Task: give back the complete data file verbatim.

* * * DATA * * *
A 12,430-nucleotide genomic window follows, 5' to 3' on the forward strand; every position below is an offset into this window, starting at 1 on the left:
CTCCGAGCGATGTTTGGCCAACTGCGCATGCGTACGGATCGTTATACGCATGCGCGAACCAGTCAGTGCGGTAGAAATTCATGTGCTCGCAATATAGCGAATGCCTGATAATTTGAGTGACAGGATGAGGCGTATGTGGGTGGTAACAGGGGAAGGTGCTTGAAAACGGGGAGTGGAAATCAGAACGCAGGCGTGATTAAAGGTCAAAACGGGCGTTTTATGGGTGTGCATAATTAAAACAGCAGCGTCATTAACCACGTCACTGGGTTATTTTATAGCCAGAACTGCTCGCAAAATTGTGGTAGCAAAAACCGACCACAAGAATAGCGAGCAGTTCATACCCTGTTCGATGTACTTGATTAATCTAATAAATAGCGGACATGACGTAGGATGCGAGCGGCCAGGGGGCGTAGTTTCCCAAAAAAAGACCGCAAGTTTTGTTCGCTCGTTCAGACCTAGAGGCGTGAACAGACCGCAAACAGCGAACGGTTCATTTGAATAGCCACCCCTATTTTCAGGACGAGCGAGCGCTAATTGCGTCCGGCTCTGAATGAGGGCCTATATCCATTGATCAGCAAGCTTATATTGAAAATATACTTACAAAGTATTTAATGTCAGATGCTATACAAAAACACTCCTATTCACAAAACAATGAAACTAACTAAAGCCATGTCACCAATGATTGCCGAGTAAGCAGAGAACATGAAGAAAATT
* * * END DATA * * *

A 12,430-nucleotide genomic window follows, 5' to 3' on the forward strand; every position below is an offset into this window, starting at 1 on the left:
CTCCGAGCGATGTTTGGCCAACTGCGCATGCGTACGGATCGTTATACGCATGCGCGAACCAGTCAGTGCGGTAGAAATTCATGTGCTCGCAATATAGCGAATGCCTGATAATTTGAGTGACAGGATGAGGCGTATGTGGGTGGTAACAGGGGAAGGTGCTTGAAAACGGGGAGTGGAAATCAGAACGCAGGCGTGATTAAAGGTCAAAACGGGCGTTTTATGGGTGTGCATAATTAAAACAGCAGCGTCATTAACCACGTCACTGGGTTATTTTATAGCCAGAACTGCTCGCAAAATTGTGGTAGCAAAAACCGACCACAAGAATAGCGAGCAGTTCATACCCTGTTCGATGTACTTGATTAATCTAATAAATAGCGGACATGACGTAGGATGCGAGCGGCCAGGGGGCGTAGTTTCCCAAAAAAAGACCGCAAGTTTTGTTCGCTCGTTCAGACCTAGAGGCGTGAACAGACCGCAAACAGCGAACGGTTCATTTGAATAGCCACCCCTATTTTCAGGACGAGCGAGCGCTAATTGCGTCCGGCTCTGAATGAGGGCCTATATCCATTGATCAGCAAGCTTATATTGAAAATATACTTACAAAGTATTTAATGTCAGATGCTATACAAAAACACTCCTATTCACAAAACAATGAAACTAACTAAAGCCATGTCACCAATGATTGCCGAGTAAGCAGAGAACATGAAGAAAATT